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Rwanda Bill deadlocked as defiant peers insist on changes to asylum plan

17 Apr 2024 4 minute read
The Elizabeth Tower, known as Big Ben, at Westminster Palace in London. Photo John Walton/PA Wire

Peers have maintained the parliamentary deadlock over Rishi Sunak’s Rwanda deportation plan in pressing their demands for changes to the controversial scheme.

The House of Lords snubbed ministerial calls to back down and again insisted on revisions to the Safety of Rwanda (Asylum and Immigration) Bill.

The fresh Government defeats mean a continuation of wrangling at Westminster over the proposed law that aims to clear the way to send asylum seekers who cross the Channel in small boats on a one-way flight to Kigali.

The Bill and a treaty with Rwanda are intended to prevent further legal challenges to the stalled asylum scheme after the Supreme Court ruled the plan was unlawful.

As well as compelling judges to regard the east African country as safe, it would give ministers the power to ignore emergency injunctions.

Independent monitoring

Despite MPs overturning previous changes by the upper chamber, peers renewed their demand that Rwanda cannot be treated as a safe country until an independent monitoring body has verified that protections contained in the treaty are implemented.

The provision would also allow the Secretary of State to effectively pull the plug on the scheme if the promised safeguards were not maintained.

In a further blow to the Government, peers again supported an exemption from removal for those who worked with the UK military or Government overseas, such as Afghan interpreters.

Pressing the amendment, Labour former defence secretary Lord Browne of Ladyton accused the Government of giving “worthless” assurances.

He said: “Now is the time to give these people the sanctuary their bravery has earned.”

Urging peers to allow the legislation to proceed, Home Office minister Lord Sharpe of Epsom said: “We have debated the same issues for some time and it is of course right that the Bill is properly scrutinised. However, the time has come to get the Bill onto the statute books.”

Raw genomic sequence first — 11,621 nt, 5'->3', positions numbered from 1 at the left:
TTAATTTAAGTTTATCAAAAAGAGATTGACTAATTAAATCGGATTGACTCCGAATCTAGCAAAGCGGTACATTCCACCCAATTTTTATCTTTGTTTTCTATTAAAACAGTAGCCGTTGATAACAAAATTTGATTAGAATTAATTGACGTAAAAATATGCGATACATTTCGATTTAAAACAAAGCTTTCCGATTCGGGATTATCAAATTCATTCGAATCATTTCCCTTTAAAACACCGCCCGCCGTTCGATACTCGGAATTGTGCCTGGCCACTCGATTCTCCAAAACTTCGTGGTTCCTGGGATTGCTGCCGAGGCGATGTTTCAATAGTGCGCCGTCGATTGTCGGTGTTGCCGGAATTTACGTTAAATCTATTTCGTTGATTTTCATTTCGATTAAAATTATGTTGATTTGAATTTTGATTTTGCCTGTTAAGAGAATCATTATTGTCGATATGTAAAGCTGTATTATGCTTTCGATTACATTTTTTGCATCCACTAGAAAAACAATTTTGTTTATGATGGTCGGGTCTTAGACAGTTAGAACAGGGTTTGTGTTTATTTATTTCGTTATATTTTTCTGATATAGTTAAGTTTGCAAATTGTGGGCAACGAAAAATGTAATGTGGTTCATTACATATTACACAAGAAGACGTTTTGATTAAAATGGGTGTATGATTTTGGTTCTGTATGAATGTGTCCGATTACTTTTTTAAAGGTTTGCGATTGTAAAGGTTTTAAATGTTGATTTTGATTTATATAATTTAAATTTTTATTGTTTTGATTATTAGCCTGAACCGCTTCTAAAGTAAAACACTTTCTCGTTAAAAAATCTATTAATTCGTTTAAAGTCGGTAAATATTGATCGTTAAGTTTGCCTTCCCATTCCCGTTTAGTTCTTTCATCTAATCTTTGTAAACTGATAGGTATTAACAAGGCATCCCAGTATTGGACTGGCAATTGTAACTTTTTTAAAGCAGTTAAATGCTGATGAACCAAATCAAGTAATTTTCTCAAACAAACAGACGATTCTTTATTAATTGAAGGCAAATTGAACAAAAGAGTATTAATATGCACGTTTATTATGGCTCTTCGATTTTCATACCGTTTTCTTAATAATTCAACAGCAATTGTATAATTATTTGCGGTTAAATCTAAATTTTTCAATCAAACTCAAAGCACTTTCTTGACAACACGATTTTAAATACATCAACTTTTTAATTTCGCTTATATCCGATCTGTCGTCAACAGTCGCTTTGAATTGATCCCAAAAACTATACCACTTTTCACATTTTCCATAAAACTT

He later added: “It is simply not right for criminals gangs to control our borders and decide who enters the UK. It is not right that they exploit vulnerable people. Nor is it right that they put lives at risk – their own and others.

“It is not right if this Parliament does not pass this legislation, which will enable us to protect those being exploited, protect our border and stop the boats.”

The Lords’ insistence on the amendments ensures a fourth round of “ping-pong” over the Bill, where legislation is batted between the two Houses until agreement is reached.

Monday

The draft law will now be sent back to the Commons, where MPs are set to consider the latest changes on Monday.

Mr Sunak has made “stopping the boats” a key pledge of his leadership, and sees the Rwanda scheme as a vital deterrent to Channel crossings.

The Prime Minister has previously said he hopes the flights can be begin before the end of spring.

Meanwhile, the Home Office confirmed a new deal with Vietnam to strengthen collaboration on efforts to tackle illegal migration, including through deterrence communication campaigns and intelligence-sharing.

Officials said the agreement will “continue to facilitate the process for the return of those with no right to remain in the UK” and lead to the development of a joint action plan to tackle human trafficking.

Vietnamese nationals made up 5% of small boat arrivals in the UK in 2023, up from 1% in 2022 but the same proportion as in 2021, Home Office figures show.

From 2018 to the end of 2023, there were 3,356 Vietnamese small boat arrivals, putting Vietnam in the top 10 source countries.


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A.Redman
A.Redman
1 month ago

Do all those supporting The Care for Calais charity give accommodation in their homes for all the migrants that cross the channel without any documentation? Which other countries around the World allow free access to their country to undocumented migrants?How can anyone check the true validity of their claims of seeking sanctuary from war, famine, torture etc.Let alone their medical status? Those whose applications are refused then find that any attempt to deport them is thwarted by Human Rights lawyers etc.It is no wonder that those born and bred in the UK find it increasingly difficult to find housing with… Read more »

Jeff
Jeff
1 month ago
Reply to  A.Redman

Vulnerable people looking for safety are not ruining the UK, they are not forcing mortgage rates, they are not denuding us of housing. The Conservative party are. And if you think Labour are making political capital out of this, you miss the massive way the Cons are playing this. Rwanda flights will do three parts of sod all to the issue the Tory party created just to be nasty. Lawyers. Human rights lawyers apply the law, this is the law in the UK. This is not “thwarting”. It is due diligence that the government should apply at the start but… Read more »

Jeff
Jeff
1 month ago

Join the Conservatives, the party of harming vulnerable people to get the far right vote.

Gareth
Gareth
1 month ago

While home secretary, Sue- Ellen Braverman openly stated, that most legal ways to enter the UK had been closed down, leaving illegal entry the only option for the majority of refugees. After Brexit, treaties with the EU which required EU states to take back illegal immigrants who had entered the UK from their borders, were also ended. UK Gov figures state most applications are granted once processed, and the UK accepts less immigrants than other European countries.

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